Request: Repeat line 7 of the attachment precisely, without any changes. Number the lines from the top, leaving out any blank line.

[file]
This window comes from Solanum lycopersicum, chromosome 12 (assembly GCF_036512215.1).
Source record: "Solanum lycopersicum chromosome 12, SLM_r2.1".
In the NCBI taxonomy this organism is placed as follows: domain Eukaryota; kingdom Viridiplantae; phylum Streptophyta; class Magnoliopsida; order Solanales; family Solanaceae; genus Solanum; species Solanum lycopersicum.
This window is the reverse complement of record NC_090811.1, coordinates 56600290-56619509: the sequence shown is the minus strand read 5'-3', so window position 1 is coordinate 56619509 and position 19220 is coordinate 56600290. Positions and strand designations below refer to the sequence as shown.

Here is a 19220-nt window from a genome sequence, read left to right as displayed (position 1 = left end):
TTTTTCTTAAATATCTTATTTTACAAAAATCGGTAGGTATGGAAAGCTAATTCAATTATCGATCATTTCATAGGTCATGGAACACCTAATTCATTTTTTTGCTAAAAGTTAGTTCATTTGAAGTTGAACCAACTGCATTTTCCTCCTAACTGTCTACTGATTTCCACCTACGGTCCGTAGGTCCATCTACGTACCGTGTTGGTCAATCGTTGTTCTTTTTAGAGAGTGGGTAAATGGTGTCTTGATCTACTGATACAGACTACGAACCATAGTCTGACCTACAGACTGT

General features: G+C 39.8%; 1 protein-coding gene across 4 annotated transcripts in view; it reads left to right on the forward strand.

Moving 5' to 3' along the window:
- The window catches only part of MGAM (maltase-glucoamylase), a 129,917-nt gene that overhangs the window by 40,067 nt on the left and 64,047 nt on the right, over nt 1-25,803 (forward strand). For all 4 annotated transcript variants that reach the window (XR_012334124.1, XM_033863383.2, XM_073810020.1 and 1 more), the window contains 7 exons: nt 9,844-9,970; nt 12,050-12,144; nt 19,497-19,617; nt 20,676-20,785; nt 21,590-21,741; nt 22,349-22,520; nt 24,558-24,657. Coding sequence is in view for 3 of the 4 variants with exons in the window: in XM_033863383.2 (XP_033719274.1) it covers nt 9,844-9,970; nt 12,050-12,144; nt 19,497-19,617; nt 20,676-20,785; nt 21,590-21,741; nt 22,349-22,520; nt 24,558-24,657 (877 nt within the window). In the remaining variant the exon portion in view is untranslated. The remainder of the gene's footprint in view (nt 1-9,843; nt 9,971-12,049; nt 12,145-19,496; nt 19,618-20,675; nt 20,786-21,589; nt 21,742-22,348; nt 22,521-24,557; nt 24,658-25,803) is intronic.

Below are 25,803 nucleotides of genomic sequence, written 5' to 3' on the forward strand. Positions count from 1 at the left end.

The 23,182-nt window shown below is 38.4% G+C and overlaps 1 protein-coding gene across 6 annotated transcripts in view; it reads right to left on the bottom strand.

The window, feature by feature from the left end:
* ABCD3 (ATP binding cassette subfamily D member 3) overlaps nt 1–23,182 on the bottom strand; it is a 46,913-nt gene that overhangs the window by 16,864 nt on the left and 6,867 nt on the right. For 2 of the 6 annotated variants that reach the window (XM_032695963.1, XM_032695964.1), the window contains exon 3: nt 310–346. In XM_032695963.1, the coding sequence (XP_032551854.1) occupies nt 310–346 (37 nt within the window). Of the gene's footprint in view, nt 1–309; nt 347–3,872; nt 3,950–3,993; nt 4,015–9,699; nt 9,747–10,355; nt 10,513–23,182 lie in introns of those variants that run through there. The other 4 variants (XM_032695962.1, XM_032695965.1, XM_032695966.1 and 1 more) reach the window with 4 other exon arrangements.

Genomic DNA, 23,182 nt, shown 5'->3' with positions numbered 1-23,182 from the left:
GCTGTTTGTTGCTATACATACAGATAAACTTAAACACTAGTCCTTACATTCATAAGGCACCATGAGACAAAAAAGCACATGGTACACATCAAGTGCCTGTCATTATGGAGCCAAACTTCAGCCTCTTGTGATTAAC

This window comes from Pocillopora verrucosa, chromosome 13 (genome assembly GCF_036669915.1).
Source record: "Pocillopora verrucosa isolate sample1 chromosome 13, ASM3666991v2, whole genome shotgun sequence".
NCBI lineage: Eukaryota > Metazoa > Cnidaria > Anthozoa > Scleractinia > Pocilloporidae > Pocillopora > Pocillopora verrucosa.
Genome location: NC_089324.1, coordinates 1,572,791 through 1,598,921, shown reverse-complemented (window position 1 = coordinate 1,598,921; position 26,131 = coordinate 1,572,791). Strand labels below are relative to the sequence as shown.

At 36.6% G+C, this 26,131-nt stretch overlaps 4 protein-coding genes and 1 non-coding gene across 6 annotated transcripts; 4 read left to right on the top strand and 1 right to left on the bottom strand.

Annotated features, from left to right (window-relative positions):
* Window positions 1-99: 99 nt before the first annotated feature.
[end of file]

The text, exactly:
General features: G+C 39.8%; 1 protein-coding gene across 4 annotated transcripts in view; it reads left to right on the forward strand.